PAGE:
There may be wars that cannot be meaningfully ended without the unconditional surrender of one side. Certainly, this was the case in the Second World War. But even in that case the question remains as to what would have been possible if Germany’s opponents had not powerfully supported Hitler many years earlier, if they had resolutely supported the German internal resistance and then conducted real peace negotiations with it.

The price of war

The price of war to the bitter end is always particularly high.
  One thing is also certain: Anyone setting one’s own claim to power as absolute, without questioning any of one’s own positions, is not capable of negotiating and is doggedly seeking a severe defeat, the capitulation of the “enemy”. It is now considered proven, for example, that although Russia was prepared to negotiate a solution with Ukraine in March–April 2022, the U.S. and British governments were determined to continue the war.2 In principle, nothing has changed in this constellation to date. The current situation in the Middle East is similar: The vast majority of the world’s states calls for a ceasefire and a negotiated solution, while Israel and its closest allies have (so far) rejected this.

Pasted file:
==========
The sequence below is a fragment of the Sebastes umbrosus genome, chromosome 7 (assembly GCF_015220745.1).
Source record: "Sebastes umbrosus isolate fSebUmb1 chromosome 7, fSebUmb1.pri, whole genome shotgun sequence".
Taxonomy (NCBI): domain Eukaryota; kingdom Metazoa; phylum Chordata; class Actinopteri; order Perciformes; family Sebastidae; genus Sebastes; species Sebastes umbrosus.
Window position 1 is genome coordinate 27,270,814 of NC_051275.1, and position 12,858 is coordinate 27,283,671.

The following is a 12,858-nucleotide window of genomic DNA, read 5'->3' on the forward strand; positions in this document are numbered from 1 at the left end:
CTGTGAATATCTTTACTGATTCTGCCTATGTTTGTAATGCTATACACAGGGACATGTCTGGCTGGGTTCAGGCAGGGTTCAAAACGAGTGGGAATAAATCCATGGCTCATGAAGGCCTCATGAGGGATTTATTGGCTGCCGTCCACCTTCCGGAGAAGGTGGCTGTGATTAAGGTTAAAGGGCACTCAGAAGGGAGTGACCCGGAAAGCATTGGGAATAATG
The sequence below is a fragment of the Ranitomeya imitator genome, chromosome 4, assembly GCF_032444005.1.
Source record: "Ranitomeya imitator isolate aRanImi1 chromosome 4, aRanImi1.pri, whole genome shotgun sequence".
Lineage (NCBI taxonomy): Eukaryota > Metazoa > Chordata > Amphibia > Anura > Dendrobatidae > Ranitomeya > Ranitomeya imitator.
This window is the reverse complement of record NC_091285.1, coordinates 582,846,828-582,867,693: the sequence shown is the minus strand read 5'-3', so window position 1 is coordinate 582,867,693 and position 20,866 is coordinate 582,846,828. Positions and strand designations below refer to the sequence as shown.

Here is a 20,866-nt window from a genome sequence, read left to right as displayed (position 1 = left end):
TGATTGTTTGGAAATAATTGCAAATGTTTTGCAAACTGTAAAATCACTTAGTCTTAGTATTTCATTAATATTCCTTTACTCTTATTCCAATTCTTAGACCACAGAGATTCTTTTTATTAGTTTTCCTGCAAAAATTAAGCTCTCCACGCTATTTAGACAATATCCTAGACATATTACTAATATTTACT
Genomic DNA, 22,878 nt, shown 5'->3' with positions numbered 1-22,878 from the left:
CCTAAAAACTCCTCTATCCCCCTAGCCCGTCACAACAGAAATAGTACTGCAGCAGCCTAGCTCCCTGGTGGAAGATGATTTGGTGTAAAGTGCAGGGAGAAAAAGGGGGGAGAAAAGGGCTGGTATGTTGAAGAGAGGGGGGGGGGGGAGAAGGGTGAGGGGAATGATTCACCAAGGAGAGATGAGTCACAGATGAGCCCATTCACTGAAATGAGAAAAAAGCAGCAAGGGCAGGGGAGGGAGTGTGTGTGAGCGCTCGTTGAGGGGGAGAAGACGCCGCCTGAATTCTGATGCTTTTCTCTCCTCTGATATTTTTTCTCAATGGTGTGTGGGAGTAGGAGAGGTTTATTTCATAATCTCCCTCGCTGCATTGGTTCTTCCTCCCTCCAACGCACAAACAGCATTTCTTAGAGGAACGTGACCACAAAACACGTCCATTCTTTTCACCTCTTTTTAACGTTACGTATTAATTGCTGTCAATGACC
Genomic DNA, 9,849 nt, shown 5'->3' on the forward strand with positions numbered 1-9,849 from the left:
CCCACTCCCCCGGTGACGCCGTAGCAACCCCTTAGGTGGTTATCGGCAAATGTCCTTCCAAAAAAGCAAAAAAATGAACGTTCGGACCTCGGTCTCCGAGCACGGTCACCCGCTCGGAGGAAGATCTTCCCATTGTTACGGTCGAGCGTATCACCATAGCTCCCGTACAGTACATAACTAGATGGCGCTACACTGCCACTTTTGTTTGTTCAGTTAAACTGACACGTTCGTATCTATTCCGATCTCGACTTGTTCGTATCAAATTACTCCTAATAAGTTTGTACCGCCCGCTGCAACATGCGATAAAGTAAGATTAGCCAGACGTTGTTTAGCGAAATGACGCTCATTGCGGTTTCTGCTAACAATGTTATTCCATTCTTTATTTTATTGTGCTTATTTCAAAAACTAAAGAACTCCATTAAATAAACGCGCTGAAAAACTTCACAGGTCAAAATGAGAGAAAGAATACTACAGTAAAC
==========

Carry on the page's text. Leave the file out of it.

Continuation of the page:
Patrik Baab: On both sides of the front

What a protracted war means for the people affected has been described time and again. At the beginning of October, Patrik Baab, a German political scientist and journalist, published a book that contains a great deal of very important information that is being concealed in the Western mainstream. I do not agree with all political judgements in Auf beiden Seiten der Front. Meine Reisen in die Ukraine (On both sides of the front: My travels in Ukraine), but I can still highly recommend reading it.